The interior is similarly plain, though red trim on the dash, seats, and shift knob brighten up a dull black interior because everyone knows red means fast. Everything is laid out logically, and the chunky steering wheel feels quite good in my hands. The six-speed manual shift lever is well placed, and the shift action is well defined with widely-spaced gates. I’ll note a little bit of dislike for the electronic parking brake – I prefer a traditional lever paired with a manual transmissions to ease hill starts.

The leather sport seats are perfectly comfortable and well-bolstered for spirited driving. The kids had plenty of space in the rear behind me, which is increasingly a concern as they grow ever taller. 24.9 cubic feet of space in the cargo area – with the seats up – means there is plenty of room for just about anything we need for a weekend of kids’ sports or a week’s worth of groceries.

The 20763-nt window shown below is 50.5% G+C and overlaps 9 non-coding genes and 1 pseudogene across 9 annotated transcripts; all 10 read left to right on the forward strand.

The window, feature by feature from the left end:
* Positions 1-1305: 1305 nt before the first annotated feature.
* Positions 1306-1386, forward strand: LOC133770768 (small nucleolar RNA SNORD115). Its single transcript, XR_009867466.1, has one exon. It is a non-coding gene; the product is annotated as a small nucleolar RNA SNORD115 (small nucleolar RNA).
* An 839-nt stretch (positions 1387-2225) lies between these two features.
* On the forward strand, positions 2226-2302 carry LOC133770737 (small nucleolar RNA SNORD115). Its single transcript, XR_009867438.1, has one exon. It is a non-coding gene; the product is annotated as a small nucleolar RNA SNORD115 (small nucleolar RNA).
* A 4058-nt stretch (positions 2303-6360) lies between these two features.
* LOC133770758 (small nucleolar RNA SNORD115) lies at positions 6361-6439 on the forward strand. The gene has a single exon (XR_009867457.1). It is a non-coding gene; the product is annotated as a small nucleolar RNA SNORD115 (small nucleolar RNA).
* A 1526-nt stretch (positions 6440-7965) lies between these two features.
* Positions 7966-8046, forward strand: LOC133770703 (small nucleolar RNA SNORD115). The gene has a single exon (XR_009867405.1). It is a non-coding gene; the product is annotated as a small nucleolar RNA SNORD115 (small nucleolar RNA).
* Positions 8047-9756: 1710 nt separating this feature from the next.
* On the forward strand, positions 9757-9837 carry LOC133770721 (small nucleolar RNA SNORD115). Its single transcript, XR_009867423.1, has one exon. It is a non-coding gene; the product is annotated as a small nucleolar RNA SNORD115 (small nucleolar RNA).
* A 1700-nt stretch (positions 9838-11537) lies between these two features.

Indeed, that’s the everlasting essence of a hot hatch: practicality mated with fun. I could easily live with this Elantra GT Sport as my only car, as it hauls kids, stuff, and a smiling driver with equal ease.

[Get new and used Hyundai Elantra GT pricing here!]

Knowing how good this Hyundai is with “just” 201 horsepower, I’m incredibly excited for the future N models, including the 271hp Veloster revealed in Detroit.

[Images: © 2018 Chris Tonn/TTAC]

Join the conversation
3 of 43 comments
  • Cyclingfan67 Cyclingfan67 on Mar 28, 2018